Cancer Genetics Goes Indie: Decoding Annie Parker Premieres

One thing was clear at last night’s New York premiere of Decoding Annie Parker, a movie about a woman with breast cancer: the film is a labor of love made by people who believe the dramatized true story they tell is important. No major studios were involved, and though it has a top-shelf cast (including Helen Hunt, Bradley Whitford, Rashida Jones, and Aaron Paul), the actors agreed to work for a fraction of their usual fees. When Annie Parker opens in select theaters this summer, it will be because a group of writers, donors, and cancer advocates were committed to sharing the lessons of Annie’s story.   More

Techonomy 12 Arts & Culture Techonomy Events Video

Richard Thompson in Conversation and Performance

Noted for his “guitar technique and strange, darkly-funny lyrics,” as Wikipedia puts it, Richard Thompson has received a lifetime achievement award from BBC and the Order of the British Empire from Queen Elizabeth. Here he performs and talks about his craft with Techonomy founder David Kirkpatrick at the Techonomy 2012 conference in Tucson, Ariz.   More

Arts & Culture

Print-on-Demand and the Golden Age of the Photobook

Many critics are proclaiming this the new golden age of the photobook. The arrival of the digital offset press in the last decade made it possible for the first time to print books at relatively low cost in editions as small as a single copy. The photobook publishing industry has since expanded from a handful of commercial presses putting out a few hundred titles each year by, to anyone with an Internet connection and an impetus publishing hundreds of thousands of books annually.   More

Arts & Culture

New Film Festival Software May Lead to Better Film Festivals

As the 2012 film festival season generates buzz about the latest and greatest in cinematic creation, one producer stands out as a real industry game-changer, and it’s not a film producer. It’s a solution to the organizational and logistical nightmare known as “event management” that for years has governed small- and large-scale festivals.   More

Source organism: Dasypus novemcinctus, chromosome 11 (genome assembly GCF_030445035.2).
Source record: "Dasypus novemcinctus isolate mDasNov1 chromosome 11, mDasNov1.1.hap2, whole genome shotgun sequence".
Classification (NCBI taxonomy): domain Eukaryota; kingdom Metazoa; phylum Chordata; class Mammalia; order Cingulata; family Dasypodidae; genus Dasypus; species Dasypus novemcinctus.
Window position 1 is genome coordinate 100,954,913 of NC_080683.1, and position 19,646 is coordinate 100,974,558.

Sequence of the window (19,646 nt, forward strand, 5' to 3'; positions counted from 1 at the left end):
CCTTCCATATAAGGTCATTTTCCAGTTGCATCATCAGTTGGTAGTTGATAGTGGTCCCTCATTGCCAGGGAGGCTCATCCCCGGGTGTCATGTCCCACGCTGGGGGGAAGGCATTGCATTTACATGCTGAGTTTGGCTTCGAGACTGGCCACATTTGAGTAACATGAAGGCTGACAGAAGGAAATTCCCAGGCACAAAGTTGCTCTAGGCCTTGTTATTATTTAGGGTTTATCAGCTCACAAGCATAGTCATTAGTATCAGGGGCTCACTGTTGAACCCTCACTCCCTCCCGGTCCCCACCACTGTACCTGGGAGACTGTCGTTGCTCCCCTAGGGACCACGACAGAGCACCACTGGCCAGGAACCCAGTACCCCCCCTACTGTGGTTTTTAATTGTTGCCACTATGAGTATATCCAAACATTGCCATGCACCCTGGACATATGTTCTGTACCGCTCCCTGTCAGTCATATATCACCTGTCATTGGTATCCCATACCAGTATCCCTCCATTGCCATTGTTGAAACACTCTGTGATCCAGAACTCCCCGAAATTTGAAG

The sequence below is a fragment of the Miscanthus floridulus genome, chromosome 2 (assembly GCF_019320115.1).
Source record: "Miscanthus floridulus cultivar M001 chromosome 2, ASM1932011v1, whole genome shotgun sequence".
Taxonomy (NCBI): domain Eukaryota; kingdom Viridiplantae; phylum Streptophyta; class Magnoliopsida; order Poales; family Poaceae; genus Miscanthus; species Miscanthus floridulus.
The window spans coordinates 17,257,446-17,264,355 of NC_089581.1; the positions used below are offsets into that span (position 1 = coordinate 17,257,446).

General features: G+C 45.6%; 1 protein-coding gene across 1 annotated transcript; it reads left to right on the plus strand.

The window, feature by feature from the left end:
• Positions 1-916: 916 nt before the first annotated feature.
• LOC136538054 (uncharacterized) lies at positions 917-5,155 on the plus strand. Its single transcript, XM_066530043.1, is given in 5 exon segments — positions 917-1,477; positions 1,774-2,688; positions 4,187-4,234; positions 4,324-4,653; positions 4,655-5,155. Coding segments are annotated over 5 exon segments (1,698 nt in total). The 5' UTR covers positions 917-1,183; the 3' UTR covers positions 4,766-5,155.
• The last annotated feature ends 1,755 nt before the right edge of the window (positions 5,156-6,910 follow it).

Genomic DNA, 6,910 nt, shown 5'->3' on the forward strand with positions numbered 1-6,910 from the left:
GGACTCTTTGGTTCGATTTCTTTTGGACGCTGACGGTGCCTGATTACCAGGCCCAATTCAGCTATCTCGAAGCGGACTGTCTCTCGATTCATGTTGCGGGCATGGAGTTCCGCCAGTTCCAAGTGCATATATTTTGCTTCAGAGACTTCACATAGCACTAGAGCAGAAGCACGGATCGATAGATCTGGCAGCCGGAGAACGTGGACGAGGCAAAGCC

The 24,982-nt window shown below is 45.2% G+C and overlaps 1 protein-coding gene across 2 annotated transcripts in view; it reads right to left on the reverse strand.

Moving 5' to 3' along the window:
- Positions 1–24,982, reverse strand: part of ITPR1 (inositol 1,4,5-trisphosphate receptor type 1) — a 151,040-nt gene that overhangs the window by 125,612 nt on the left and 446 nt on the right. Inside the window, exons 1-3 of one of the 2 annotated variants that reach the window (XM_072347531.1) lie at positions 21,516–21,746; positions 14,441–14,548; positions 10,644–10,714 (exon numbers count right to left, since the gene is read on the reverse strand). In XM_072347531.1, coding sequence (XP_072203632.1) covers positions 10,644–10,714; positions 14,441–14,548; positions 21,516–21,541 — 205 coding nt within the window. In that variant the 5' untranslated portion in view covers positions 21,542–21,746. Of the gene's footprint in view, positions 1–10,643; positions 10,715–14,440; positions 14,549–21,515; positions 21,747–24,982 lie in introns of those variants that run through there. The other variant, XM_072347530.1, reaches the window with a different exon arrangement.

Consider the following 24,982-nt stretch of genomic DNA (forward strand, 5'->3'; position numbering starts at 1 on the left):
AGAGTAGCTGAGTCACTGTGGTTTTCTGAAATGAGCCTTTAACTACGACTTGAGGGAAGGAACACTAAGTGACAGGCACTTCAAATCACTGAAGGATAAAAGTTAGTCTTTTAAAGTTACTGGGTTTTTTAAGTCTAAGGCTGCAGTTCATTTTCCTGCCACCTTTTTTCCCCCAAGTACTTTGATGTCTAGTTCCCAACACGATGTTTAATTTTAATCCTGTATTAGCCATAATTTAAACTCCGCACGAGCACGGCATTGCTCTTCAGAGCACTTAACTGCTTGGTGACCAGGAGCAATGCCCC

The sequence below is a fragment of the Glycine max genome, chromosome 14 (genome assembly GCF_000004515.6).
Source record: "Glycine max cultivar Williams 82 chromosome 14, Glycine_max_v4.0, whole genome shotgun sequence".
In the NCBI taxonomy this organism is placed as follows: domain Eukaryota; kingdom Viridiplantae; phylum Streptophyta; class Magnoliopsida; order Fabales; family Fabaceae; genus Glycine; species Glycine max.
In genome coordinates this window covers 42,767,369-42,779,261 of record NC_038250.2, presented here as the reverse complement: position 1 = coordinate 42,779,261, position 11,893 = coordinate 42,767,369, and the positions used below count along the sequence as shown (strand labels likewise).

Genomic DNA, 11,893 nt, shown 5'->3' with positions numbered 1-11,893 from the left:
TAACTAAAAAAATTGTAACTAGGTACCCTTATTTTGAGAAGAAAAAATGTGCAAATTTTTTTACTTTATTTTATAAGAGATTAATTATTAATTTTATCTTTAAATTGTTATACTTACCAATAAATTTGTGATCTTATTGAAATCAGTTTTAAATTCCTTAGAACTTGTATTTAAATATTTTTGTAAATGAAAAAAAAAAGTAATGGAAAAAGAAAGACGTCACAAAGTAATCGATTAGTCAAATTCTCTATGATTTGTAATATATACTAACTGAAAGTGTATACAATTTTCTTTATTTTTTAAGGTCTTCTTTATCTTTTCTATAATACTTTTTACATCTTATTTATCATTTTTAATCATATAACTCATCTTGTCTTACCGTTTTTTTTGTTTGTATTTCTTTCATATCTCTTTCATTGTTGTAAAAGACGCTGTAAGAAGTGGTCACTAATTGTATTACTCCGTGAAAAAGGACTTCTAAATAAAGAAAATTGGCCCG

Arts & Culture

Is Artsy the Pandora of the Art World?

Art.sy, a free online fine art image repository, went live on Monday, promising to do for the world of fine art what Pandora and Netflix have done for music and film. The company has partnered with 275 galleries and 50 museums, digitizing about 20,000 images into what they are calling the "Art Genome Project." The repository recognizes about 800 tags, or "genes," developed and applied to the works by a dozen art historians. From objective criteria like time and place, to the more quirky attributes of contemporary art, each label is designed to link to other similar works that might be of interest to viewers or buyers.   More

Arts & Culture

Crowdfund Your Next Album Release, Even If You’re Already a Star

As a result of digitalization and widespread piracy, music album sales are less than half what they were a decade ago. The trend forces many artists to produce albums independently. An increasing number of musicians are circumventing major record labels by using crowdfunding platforms like Kickstarter.   More

Arts & Culture

The Musician in Us: What the Future Will Sound Like

At the 2012 Grammys, the awards for Best Dance Recording, Best Dance/Electronica Album, and Best Remixed Recording went to a DJ who calls himself Skrillex. Electronic Musician described his music as “bass riffs that sound like fire-breathing dragons, vocal melodies that closely resemble Central African Mbenga Mbuti Pygmy music, and deftly placed vocal samples that typically propel huge rave crowds into a frenzy.”   More

Arts & Culture

Is Curating as Good as Photographing? Digital Camera Technology Is Transforming an Art

Aperture Foundation sparked one of the longest, liveliest, and most viral comment threads in the organization’s online history recently when it announced the upcoming publication of Doug Rickard’s A New American Picture. The hardcover collection of “street-photography,” originally published in 2010 and being re-released by Aperture with an additional 40 images, was gathered exclusively with Google’s Street View.   More

Arts & Culture Techonomy Events

Jeffrey Katzenberg on Achieving Real-time Rendering in Digital Animation

In this session from Techonomy 2011 in Tuscon, Ariz., Jeffery Katzenberg, Co-Founder and CEO of DreamWorks Animation SKG, details how new software that Dreamworks developed with Intel is revolutionizing the way his studio makes moves by allowing animation rendering in realtime. He says the software has the potential to change a number of industries, from design to oil.   More